Open by appointment November-April



2 Sherman County Court 9

2 County-wide Prayer Meeting: Moro Presbyterian Church 7:00-7:30PM fellowship.  6:30-8:30 PM Prayer Meeting

4 North Central Education Service District Board Meeting 6 Condon

5 Maryhill Museum Family Fun Day

6 Daylight Saving Time Ends

6 Sherman County Historical Society Fall Program 2 Grass Valley Pavilion 1:30

6 Liberty Gospel Quartet, Harvest Dinner 5 Grass Valley Baptist Church


8 Sherman Soil & Water Conservation District Board 8:30 a.m.

8 Tri-County Mental Health Board Meeting 11-2 The Dalles

9Sherman County Senior & Community Center Advisory Committee 12:30

9 Kick Back and Craft Night 5:30 Second Hand Made, Wasco

10 Italian Dinner to Benefit Sherman Jr./Sr. High Band Trips 6 Cafeteria

14-17 Association of Oregon Counties Conference, Eugene


11 Veterans Appreciation Dinner 4:30-6:30 Sherman Community & Senior Center

16 Sherman County Job Club 11-12:30 Burnet Building, Moro

18 Bingo Night 7 Second Hand Made

19 Condon’s Fall Festival 10-2

19 Artists Marketing Workshop 1-4 Call 541-387-8877

19 Max Nogle Dinner/Dance Celebrating the 100th birthday of the Grass Valley Pavilion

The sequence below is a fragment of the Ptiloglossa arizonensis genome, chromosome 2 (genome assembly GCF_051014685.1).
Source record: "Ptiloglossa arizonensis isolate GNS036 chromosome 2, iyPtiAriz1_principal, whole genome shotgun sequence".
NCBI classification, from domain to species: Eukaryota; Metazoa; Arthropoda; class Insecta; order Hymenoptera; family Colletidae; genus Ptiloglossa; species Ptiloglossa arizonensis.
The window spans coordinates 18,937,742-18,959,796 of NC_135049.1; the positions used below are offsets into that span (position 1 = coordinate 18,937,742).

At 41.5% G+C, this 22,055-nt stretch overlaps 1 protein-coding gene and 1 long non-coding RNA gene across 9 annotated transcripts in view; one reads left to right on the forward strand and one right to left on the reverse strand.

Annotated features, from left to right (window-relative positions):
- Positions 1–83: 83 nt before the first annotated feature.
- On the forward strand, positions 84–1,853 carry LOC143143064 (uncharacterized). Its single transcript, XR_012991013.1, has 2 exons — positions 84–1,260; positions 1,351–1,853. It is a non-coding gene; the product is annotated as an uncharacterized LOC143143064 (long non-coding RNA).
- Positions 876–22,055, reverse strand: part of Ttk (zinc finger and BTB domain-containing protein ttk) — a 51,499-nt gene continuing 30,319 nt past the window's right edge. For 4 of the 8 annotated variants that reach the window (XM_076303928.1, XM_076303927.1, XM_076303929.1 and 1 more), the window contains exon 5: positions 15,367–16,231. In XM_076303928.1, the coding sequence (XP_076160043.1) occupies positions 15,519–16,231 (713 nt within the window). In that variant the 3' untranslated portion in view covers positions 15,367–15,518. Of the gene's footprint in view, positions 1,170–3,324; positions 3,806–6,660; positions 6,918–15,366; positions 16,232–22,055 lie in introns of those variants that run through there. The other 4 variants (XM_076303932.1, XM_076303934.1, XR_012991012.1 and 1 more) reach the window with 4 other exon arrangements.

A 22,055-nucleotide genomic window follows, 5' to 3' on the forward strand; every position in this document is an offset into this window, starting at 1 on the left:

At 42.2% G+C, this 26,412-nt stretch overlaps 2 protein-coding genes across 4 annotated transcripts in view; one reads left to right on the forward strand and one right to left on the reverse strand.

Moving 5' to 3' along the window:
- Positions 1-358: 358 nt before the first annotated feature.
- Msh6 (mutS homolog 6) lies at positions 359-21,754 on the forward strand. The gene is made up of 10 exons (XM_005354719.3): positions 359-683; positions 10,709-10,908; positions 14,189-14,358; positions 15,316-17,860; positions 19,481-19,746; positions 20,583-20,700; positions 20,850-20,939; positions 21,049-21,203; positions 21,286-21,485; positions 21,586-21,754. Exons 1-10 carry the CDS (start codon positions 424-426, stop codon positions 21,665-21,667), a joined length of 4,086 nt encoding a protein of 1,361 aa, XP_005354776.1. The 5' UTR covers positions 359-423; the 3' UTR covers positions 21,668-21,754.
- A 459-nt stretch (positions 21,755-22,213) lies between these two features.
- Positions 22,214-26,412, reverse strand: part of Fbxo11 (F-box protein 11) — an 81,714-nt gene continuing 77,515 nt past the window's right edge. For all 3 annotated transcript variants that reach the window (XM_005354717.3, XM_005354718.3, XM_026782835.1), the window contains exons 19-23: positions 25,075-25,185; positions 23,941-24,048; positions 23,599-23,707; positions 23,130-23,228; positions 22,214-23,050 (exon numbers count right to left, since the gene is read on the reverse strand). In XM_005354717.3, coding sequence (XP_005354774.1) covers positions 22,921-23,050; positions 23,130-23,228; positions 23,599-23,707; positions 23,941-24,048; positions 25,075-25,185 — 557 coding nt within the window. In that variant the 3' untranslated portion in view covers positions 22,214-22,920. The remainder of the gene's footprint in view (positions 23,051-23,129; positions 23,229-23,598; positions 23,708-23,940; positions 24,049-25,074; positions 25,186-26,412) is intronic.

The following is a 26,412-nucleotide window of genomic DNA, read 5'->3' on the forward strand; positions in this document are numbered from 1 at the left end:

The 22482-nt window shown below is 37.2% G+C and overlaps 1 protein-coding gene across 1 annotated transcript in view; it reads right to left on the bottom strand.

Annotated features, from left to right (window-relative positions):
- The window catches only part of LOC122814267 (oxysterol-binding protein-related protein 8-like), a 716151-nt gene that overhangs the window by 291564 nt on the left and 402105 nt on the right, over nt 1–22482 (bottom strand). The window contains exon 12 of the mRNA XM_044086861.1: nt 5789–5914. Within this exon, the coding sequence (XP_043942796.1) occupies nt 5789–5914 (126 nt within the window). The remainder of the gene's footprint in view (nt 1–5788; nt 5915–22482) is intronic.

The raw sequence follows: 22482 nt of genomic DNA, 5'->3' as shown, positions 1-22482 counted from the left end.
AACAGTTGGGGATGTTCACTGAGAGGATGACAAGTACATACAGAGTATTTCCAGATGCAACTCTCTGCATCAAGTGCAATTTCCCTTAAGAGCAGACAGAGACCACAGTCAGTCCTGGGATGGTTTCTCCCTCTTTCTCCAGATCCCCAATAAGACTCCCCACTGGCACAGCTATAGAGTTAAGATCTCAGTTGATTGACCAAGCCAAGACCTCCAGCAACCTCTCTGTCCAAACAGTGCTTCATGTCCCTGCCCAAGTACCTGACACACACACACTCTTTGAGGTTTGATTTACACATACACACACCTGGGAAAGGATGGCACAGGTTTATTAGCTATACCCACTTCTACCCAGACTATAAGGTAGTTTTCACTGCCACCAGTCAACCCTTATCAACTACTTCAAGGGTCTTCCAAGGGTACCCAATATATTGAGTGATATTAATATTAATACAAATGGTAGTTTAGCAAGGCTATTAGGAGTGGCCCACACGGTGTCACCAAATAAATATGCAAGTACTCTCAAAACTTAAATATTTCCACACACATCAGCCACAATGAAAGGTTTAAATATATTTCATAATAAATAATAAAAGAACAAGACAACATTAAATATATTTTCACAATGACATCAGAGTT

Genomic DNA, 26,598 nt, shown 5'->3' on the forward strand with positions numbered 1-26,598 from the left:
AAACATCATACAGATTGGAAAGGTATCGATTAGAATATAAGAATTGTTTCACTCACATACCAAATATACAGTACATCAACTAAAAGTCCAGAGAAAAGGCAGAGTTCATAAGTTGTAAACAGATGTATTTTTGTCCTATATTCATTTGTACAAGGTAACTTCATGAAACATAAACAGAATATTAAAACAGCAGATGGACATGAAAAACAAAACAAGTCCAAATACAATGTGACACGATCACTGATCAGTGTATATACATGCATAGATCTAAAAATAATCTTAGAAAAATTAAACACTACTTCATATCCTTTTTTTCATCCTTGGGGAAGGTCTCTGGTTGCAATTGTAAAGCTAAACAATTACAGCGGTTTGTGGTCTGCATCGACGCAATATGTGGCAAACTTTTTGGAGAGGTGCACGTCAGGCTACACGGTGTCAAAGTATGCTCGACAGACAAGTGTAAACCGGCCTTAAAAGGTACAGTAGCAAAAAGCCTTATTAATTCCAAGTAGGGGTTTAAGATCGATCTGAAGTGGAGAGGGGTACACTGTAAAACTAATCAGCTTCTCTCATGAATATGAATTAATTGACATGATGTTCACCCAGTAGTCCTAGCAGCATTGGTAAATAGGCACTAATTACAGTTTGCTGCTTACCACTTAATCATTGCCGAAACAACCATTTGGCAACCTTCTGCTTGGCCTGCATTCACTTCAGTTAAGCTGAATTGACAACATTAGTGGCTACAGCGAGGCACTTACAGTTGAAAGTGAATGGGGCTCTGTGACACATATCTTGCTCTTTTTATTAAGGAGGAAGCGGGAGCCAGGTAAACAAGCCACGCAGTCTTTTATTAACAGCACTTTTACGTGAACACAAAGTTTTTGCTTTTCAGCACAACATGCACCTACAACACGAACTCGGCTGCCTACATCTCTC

21 Mid-Columbia Council of Governments Board Meeting 1-3 The Dalles



2 Mid-Columbia Health Foundation Festival of the Trees 6 Civic Auditorium

3  Sherman County Historical Museum Christmas Open House & Museum Store Sale

3  Sherman County Bazaar & Christmas Tree Sale

5 Mid-Columbia Housing Authority Board Meeting 10-2 The Dalles

5 Oregon Business Plan Leadership Summit in Portland

7 Pearl Harbor Remembrance Day, 1941

7 Sherman County Court 9

7 County-wide Prayer Meeting: Wasco Methodist Church 7:00-7:30PM fellowship 6:30-8:30 PM Prayer Meeting

13 Sherman Soil & Water Conservation District Board Meeting

13 Tri-County Mental Health Board 11-2 The Dalles

13-14 Washington State University Extension Wheat Academy

14 Sherman County Senior & Community Center Advisory Group 12:30 Senior Center

14-16 Oregon Leadership Summit, Portland

15 Northern Oregon Regional Corrections Facility Board 10 NORCOR, The Dalles

21 First Day of Winter

21 Sherman County Court 9

22-30 Sherman School District Christmas Break

24 Christmas Eve


27 Mid-Columbia Council of Governments Board Meeting 1-3 The Dalles

31 New Year’s Eve